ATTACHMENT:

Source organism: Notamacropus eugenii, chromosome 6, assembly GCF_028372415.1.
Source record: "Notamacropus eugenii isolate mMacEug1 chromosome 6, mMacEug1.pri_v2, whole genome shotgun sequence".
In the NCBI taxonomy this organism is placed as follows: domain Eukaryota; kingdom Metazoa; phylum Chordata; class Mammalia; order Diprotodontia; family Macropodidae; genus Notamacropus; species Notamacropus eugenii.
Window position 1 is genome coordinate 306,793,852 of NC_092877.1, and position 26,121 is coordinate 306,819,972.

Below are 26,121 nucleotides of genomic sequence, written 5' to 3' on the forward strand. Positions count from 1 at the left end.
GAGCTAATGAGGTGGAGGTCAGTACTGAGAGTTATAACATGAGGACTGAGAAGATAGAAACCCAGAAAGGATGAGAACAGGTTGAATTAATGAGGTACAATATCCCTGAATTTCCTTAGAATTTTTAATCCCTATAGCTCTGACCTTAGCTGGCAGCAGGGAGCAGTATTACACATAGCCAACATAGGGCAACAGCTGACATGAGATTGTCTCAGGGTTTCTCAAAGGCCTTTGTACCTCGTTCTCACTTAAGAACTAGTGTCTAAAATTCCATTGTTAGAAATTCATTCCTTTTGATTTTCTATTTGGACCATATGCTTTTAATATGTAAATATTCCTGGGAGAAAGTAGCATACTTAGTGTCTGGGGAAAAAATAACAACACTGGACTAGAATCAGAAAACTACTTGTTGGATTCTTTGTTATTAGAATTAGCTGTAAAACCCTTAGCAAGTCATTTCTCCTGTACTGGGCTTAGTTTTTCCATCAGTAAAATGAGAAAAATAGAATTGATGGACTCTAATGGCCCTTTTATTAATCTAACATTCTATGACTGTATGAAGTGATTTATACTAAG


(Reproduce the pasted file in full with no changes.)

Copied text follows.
Source organism: Notamacropus eugenii, chromosome 6, assembly GCF_028372415.1.
Source record: "Notamacropus eugenii isolate mMacEug1 chromosome 6, mMacEug1.pri_v2, whole genome shotgun sequence".
In the NCBI taxonomy this organism is placed as follows: domain Eukaryota; kingdom Metazoa; phylum Chordata; class Mammalia; order Diprotodontia; family Macropodidae; genus Notamacropus; species Notamacropus eugenii.
Window position 1 is genome coordinate 306,793,852 of NC_092877.1, and position 26,121 is coordinate 306,819,972.

Below are 26,121 nucleotides of genomic sequence, written 5' to 3' on the forward strand. Positions count from 1 at the left end.
GAGCTAATGAGGTGGAGGTCAGTACTGAGAGTTATAACATGAGGACTGAGAAGATAGAAACCCAGAAAGGATGAGAACAGGTTGAATTAATGAGGTACAATATCCCTGAATTTCCTTAGAATTTTTAATCCCTATAGCTCTGACCTTAGCTGGCAGCAGGGAGCAGTATTACACATAGCCAACATAGGGCAACAGCTGACATGAGATTGTCTCAGGGTTTCTCAAAGGCCTTTGTACCTCGTTCTCACTTAAGAACTAGTGTCTAAAATTCCATTGTTAGAAATTCATTCCTTTTGATTTTCTATTTGGACCATATGCTTTTAATATGTAAATATTCCTGGGAGAAAGTAGCATACTTAGTGTCTGGGGAAAAAATAACAACACTGGACTAGAATCAGAAAACTACTTGTTGGATTCTTTGTTATTAGAATTAGCTGTAAAACCCTTAGCAAGTCATTTCTCCTGTACTGGGCTTAGTTTTTCCATCAGTAAAATGAGAAAAATAGAATTGATGGACTCTAATGGCCCTTTTATTAATCTAACATTCTATGACTGTATGAAGTGATTTATACTAAG